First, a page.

doctors were a bunch of entitled prima donnas. But your post now ratifies me in my earlier assessment.

The Physician Defense League will be clamoring for your head soon, though, mark my words.

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Response to coalition_unwilling (Reply #73)

Sat Dec 8, 2012, 05:03 PM

76. I don't care. They can't change what happened to me. n/t

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Response to coalition_unwilling (Reply #73)

Sat Dec 8, 2012, 07:32 PM

105. I was married to one and know many--some are like that, sure.

I know a few who are human and humane and good, but yes, there are many who just turn robotic in the job. I remember many times asking the ex to help someone in crisis only to be told it wasn't his problem.

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Response to knitter4democracy (Reply #105)

Sun Dec 9, 2012, 08:03 PM

154. my mom had her cataracts operated on recently, by a nice young doctor

he was attentive and kind and, sad to say, it was kind of surprising.

the nurse was cute. i mentioned that i thought he was a great doctor, and
she said, "he hasn't turned yet."

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Response to DonRedwood (Original post)

Sat Dec 8, 2012, 02:54 PM

28. It's not just the rich. Some rich are decent people and some of us poorer folk are real works.

That sounds horrible. It does sound as though they thought of you as a "function" and not a person. Happens a lot I'm afraid when people are in subordinate positions.

I was having breakfast at Brennan's in New Orleans with some fairly well-to-do relatives when I went to the restroom with one of the women, one who thinks of herself as very liberal, who's from the wildly liberal Northwest, and who isn't well-to-do. There was an older woman attending the restroom and I got into the common "How'd you do in the storm?" conversation with her as she handed me a towel and lotion, all those little niceties. We had a really nice conversation, I tipped her, and when we got outside my relative whispered, "They really know how to work you for a tip, don't they?" Didn't occur to her we were two folks who love New Orleans just communing. And it didn't occur to her what an art it is to be nice to people day in and day out who don't necessarily treat you like a human. Made me sad.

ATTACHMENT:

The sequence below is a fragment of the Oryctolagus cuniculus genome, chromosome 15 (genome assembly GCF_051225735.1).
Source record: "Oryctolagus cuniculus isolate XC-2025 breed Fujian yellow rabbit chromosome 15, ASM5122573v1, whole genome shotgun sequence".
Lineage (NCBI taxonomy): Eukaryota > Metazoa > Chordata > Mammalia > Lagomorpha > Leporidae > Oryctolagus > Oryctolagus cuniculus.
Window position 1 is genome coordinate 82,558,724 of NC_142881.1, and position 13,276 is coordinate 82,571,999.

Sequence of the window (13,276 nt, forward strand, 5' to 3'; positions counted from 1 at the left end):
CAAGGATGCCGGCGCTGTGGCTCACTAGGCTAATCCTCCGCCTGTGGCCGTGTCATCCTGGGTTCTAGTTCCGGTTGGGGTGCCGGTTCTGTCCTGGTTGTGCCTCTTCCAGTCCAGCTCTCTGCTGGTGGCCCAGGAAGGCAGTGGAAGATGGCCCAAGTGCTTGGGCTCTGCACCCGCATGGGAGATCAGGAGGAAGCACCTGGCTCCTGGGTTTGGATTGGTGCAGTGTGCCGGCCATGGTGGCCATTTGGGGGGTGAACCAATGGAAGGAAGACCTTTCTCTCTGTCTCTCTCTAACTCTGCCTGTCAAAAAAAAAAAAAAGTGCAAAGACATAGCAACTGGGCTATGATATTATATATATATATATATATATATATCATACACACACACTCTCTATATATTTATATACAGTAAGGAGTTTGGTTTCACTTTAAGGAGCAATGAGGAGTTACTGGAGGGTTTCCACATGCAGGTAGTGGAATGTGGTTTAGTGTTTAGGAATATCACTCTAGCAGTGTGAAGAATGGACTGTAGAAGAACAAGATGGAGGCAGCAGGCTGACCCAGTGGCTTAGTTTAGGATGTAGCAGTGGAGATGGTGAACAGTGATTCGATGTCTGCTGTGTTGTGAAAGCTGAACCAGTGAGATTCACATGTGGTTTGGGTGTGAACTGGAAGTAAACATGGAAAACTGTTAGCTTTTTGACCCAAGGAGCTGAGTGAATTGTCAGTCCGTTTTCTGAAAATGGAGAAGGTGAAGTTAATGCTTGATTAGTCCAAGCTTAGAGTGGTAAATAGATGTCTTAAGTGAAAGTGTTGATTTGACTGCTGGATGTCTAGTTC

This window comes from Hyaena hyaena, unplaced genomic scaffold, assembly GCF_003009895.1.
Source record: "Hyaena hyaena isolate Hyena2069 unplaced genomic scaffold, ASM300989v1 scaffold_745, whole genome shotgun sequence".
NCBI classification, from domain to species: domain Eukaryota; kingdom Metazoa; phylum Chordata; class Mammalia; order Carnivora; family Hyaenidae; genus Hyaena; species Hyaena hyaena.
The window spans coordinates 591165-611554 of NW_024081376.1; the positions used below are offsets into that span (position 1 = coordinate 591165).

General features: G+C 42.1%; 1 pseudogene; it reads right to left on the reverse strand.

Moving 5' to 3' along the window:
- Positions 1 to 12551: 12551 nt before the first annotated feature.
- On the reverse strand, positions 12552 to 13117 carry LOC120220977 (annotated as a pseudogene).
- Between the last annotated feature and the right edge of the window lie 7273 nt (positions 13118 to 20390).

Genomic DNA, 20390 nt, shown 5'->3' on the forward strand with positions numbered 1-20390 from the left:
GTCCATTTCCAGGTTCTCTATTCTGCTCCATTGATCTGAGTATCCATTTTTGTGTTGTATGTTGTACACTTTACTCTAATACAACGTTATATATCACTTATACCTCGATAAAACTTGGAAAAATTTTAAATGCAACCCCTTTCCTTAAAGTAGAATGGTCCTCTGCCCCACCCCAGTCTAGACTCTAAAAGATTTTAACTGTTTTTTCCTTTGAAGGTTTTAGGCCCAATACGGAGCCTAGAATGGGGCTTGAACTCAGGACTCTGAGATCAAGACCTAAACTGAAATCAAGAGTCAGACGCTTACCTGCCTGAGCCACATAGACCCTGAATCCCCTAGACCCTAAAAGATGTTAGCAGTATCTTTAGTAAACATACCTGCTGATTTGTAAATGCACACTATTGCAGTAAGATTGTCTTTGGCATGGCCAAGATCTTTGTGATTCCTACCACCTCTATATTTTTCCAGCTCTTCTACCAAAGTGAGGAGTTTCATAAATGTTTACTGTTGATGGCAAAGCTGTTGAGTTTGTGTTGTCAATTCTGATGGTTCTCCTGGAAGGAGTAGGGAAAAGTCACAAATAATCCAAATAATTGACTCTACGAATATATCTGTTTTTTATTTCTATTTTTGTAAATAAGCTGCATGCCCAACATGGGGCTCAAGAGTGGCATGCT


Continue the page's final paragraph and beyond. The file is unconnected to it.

I do wish people saw one another as people. And DAMN that floor sounds awful, and your bosses fools to make you wear those leather soled shoes!

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Response to nolabear (Reply #28)

Sat Dec 8, 2012, 03:03 PM

32. Since I lived in a place where there is a glut of really rich people, I have spent a life time

being their underling, first in college with jobs in businesses that catered to them, then in the banks, restaurants and then my own bookkeeping business where I had to work with many of the super elite in the Los Angeles area. As a whole even the nice ones don't have a clue how the people who cater to their needs live or feel and mostly they don't care. If you are sick they are concerned if you can get the work done, not if you live or die. Christmas really tells the story. The super cheapest and frankly often insulting Christmas gifts I got from them were inversely proportional to their wealth. The wealthiest were the cheapest, while those toward the bottom of the wealth scale more generous and thoughtful.

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Response to nolabear (Reply #28)

Sat Dec 8, 2012, 03:08 PM

35. You should have told her the woman was working FOR tips

That was her job. To keep the bathroom spotless and the floors clean and to have towels and to be polite and attentive for fucking tips!! Did she want all that service for free?!

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Response to lunatica (Reply #35)

Sat Dec 8, 2012, 03:45 PM

50. As the poster above said, she had the luxury of not knowing.